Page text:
The Humanities Center Recommendation List

The Humanities Center Recommendation List

This week's Humanities Center Recommendation List is curated by the Humanities Center Student Board. They have selected a collection of books to add to your summer reading list.

Book Recommendations

  • Antígona González by Sara Uribe is a long citational poem that appropriates Sophocles’ Antigone within the context of the Mexican ‘Drug War.’ I highly suggest that you find the John Pluecker translation as it has the text in Spanish and English!, The Namesake by Jhumpa Lahiri is a beautiful novel!, and Yuval Noah Harari’s Homo Deus: A Brief History of Tomorrow is mind blowing! – Jesús Martínez Saucedo

  • A Field Guide to Getting Lost by Rebecca Solnit is a beautiful and thought-provoking exploration of memory, narrative, philosophy, and art that helps you see the world around you in a different way. It’s a quick read but the thoughts and melody of Solnit’s words will stick with you for a long time. – Sienna Todd

  • Little Fires Everywhere by Celeste Ng, Normal People: A Novel by Sally Rooney, anything Haruki Murakami, and Such a Fun Age by Kiley Reid – Ana Coviello

  • East of Eden by John Steinbeck is my favorite piece of “serious” literature. I love its assertion that our choices determine our fate, not our circumstances. The Power by Naomi Alderman is sort of a strange premise, but gets at the heart of gender dynamics LIKE NO OTHER – Claire Bredar

  • A Portrait of the Artist as a Young Man by James Joyce is the novel that made me appreciate modernism. Some of the prose is heavenly and it really speaks to the struggles of youth. Enjoy! – Emma Heflin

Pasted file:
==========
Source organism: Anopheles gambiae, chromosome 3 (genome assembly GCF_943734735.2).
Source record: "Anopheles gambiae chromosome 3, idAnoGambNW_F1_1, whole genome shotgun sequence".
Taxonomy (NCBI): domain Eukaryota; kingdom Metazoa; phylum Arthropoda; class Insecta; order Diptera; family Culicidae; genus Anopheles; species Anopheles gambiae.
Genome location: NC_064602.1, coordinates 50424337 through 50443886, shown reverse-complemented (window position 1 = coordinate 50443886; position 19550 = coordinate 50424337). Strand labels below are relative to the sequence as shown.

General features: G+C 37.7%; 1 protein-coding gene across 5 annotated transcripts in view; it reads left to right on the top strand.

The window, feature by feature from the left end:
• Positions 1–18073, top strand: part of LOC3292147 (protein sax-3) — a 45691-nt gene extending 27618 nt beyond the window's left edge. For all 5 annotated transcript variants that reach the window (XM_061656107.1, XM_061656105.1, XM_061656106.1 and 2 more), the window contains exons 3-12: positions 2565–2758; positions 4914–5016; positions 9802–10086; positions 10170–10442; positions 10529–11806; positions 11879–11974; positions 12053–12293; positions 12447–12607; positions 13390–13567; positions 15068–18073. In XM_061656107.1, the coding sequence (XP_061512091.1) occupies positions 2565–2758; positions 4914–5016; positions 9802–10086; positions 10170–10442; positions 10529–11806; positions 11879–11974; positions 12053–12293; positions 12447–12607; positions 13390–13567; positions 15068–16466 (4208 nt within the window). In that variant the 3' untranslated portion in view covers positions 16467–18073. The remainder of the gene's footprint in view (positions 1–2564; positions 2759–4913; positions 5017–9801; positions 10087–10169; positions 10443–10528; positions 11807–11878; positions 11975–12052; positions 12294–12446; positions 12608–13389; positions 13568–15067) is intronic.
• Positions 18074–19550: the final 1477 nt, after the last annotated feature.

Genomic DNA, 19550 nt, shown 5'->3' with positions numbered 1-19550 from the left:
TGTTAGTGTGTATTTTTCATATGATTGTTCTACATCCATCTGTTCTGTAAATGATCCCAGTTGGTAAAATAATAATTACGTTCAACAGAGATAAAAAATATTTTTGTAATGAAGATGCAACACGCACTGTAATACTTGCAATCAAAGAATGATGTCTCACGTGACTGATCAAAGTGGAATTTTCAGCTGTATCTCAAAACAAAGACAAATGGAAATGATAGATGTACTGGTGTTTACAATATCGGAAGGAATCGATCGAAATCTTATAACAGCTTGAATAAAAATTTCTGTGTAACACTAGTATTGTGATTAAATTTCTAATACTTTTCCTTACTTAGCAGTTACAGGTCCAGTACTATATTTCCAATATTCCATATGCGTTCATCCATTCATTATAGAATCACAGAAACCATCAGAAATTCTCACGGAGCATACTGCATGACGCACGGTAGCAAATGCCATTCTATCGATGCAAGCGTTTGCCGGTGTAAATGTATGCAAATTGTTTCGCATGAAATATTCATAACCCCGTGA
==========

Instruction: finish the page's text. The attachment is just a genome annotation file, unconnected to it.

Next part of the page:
• The Values Compass by Mandeep Rai is a very eye opening book about little lessons to take from 101 countries. I think it will really keep you open minded. – Grant Wu

  • Marcus Aurelius’s Meditations, Danielle Allen’s Talking to Strangers, and Douglas Adams’s Hitchhiker’s Guide to the Galaxy – Oliver Thiel

  • Isabella Allende’s The House of the Spirits, Donna Tartt’s The Goldfinch, and Margaret Mazzantini’s Twice Born: A Novel – Anna Ancona

  • Their Eyes Were Watching God by Zora Neale Hurston is one of my favorite books and definitely worth reading if you haven't. This Land is Our Land: An Immigrant’s Manifesto by Suketu Mehta is a necessary history of immigration in the United States. – Neve Pacera

  • A Small Place by Jamaica Kincaid is an incredibly thought-provoking read that makes you question yourself as a traveler and world citizen. It’s very eye-opening and well written. – Anna Valaik

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